Switzerland has also established the “Swiss Science Diplomacy Network” aiming at ensuring that Switzerland would be an excellent partner for cooperation in science, technology and innovation.
The network is run by the State Secretariat for Education, Research and Innovation which is responsible for strategy, objectives, and funding. The whole objective of the network is to create well-trained scientists and managers of science, technology, and innovation.
Why Science Diplomacy?
Natural disasters like hurricanes, droughts and earthquakes and the catastrophe they inflict are not limited within borders, they transcend national boundaries. Therefore, countries collectively need to make deals such as the Paris Climate Agreement and the Iran Nuclear Deal.
Forging international cooperation, nations are engaged in various ventures to bring about positive changes in maintaining the natural balance and global ecology. Also included one denuclearization, advancing trade relations, industrial and agricultural growth. To achieve these objectives, countries need to regulate emerging global technologies like machine learning and artificial intelligence, population control mechanisms and digital currencies.
To this end, despite critical geopolitical differences, we see countries sign various collaboration frameworks and agreements and implement programs jointly.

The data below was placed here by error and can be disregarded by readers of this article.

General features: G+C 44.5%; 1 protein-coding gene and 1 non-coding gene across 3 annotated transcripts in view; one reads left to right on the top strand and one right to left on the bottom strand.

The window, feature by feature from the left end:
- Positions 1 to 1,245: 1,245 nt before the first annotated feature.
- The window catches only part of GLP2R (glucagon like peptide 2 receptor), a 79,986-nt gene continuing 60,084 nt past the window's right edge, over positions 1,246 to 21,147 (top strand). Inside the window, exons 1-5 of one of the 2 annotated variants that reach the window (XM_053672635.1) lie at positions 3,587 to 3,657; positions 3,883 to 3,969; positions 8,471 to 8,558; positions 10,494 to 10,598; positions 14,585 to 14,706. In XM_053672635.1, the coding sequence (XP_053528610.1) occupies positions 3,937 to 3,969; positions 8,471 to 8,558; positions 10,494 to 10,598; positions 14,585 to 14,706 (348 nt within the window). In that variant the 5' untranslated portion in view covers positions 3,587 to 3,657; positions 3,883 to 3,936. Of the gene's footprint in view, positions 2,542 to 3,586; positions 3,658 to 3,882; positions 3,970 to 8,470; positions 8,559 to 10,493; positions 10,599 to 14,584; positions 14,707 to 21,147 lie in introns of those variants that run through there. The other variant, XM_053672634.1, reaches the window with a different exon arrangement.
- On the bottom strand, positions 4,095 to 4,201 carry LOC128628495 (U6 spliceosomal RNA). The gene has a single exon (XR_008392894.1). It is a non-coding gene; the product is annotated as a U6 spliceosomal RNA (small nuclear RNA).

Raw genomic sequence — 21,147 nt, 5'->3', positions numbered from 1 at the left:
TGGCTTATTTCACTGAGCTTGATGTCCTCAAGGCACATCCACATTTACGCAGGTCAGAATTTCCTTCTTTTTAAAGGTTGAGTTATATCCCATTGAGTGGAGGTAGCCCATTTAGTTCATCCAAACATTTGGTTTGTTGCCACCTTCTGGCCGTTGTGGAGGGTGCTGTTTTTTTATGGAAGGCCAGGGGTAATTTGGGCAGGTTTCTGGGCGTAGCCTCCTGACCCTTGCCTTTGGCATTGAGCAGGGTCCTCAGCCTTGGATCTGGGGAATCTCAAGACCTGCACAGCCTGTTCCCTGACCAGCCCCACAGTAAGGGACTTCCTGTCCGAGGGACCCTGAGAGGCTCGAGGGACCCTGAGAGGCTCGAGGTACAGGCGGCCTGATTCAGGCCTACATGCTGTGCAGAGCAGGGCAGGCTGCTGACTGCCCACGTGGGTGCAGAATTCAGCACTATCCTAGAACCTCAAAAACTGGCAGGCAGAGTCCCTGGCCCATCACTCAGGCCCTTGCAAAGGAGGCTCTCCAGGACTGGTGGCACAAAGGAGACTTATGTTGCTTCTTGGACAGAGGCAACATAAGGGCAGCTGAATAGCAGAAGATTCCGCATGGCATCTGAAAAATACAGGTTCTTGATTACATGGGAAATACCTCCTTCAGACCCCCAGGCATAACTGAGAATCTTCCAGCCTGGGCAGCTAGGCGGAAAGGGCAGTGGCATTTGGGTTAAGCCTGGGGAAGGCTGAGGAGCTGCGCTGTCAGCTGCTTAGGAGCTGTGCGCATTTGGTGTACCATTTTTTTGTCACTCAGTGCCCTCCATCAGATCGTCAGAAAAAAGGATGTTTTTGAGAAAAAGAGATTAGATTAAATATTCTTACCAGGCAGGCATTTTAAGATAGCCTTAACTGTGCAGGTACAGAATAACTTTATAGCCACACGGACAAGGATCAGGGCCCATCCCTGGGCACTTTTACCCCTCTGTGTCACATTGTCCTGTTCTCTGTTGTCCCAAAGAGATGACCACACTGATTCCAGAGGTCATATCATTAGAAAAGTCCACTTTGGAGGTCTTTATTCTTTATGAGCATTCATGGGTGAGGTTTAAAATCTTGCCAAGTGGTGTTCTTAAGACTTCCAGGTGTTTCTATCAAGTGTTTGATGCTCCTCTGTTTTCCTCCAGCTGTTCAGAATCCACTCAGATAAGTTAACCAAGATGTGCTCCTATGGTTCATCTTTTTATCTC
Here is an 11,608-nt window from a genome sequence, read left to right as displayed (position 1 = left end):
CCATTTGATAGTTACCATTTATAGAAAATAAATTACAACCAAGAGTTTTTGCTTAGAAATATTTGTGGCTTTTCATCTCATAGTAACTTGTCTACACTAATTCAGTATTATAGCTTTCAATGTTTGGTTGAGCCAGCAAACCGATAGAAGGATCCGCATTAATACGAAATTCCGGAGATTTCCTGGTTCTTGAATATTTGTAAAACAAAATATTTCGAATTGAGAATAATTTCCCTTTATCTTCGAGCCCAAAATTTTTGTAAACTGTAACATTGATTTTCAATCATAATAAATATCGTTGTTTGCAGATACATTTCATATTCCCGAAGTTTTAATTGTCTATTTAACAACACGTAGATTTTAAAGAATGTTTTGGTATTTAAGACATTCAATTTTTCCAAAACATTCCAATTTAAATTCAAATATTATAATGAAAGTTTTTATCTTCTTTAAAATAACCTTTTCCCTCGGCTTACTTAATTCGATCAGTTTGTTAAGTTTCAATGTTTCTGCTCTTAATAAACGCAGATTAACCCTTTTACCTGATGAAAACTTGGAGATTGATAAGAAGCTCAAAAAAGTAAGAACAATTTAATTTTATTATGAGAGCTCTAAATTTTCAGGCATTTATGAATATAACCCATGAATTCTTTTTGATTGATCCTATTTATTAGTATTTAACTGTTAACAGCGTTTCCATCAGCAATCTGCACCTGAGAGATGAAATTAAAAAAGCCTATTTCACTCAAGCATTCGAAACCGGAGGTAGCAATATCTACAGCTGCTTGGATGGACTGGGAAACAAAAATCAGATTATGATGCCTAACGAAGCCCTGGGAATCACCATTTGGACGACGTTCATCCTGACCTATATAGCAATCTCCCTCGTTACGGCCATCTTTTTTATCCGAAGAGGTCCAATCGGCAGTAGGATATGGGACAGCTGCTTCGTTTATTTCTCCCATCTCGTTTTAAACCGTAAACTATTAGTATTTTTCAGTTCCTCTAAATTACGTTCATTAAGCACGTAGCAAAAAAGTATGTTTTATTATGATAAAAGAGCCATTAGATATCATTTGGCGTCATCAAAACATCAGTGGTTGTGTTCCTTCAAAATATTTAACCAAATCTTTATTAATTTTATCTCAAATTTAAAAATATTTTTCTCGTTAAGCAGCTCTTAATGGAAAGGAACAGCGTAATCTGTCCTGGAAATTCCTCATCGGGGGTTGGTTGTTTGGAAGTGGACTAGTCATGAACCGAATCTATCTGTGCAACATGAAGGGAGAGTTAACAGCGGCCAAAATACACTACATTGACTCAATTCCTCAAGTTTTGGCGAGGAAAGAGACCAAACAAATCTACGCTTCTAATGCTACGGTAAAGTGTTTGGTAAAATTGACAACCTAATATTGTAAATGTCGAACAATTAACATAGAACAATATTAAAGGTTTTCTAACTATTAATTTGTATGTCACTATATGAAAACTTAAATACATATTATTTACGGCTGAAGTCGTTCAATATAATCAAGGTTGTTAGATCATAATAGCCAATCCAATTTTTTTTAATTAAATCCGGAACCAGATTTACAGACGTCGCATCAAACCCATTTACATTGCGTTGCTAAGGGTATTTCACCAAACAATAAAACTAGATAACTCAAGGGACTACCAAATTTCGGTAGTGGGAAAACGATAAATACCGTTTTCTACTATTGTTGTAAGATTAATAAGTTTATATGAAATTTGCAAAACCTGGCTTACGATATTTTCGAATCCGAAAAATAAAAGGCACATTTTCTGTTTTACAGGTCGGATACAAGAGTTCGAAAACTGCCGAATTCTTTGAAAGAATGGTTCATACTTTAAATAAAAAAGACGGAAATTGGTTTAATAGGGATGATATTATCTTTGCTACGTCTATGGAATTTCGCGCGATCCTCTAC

For instance, the U.S. and China had signed agreement on Cooperation in Science and Technology . The cooperative activities and programs under this agreement have been sustained for decades. It is also to be recalled that the two countries signed the Ten Year Framework on Energy and Environment Cooperation in Annapolis, Maryland during Strategic Economic Dialogue . In 2013, a Memorandum of Understanding was signed between the Cuban Academy and the American Association for the Advancement of Science for joint scientific endeavors and exchanges. On many occasions, Scientific communities of the US and Iran have also clinched various cooperation deals to the benefit of the two countries over and over again.
The ownership and use of the International Space Station (ISS) was also established by intergovernmental treaties and agreements among five participating space agencies – NASA (United States), Roscosmos (Russia), JAXA (Japan), ESA (Europe), and CSA (Canada).
Recently a group of students and their professor performed the first African-led experiment at the European Organization for Nuclear Research (CERN). They used some of the most powerful scientific equipment in existence to examine sub-atomic matter and reflect on what happens when stars explode.
All in all, As Switzerland has maintained fruitful and age-long science diplomacy it could be considered as a model for African countries, be it inter-African or inter countries outside Africa.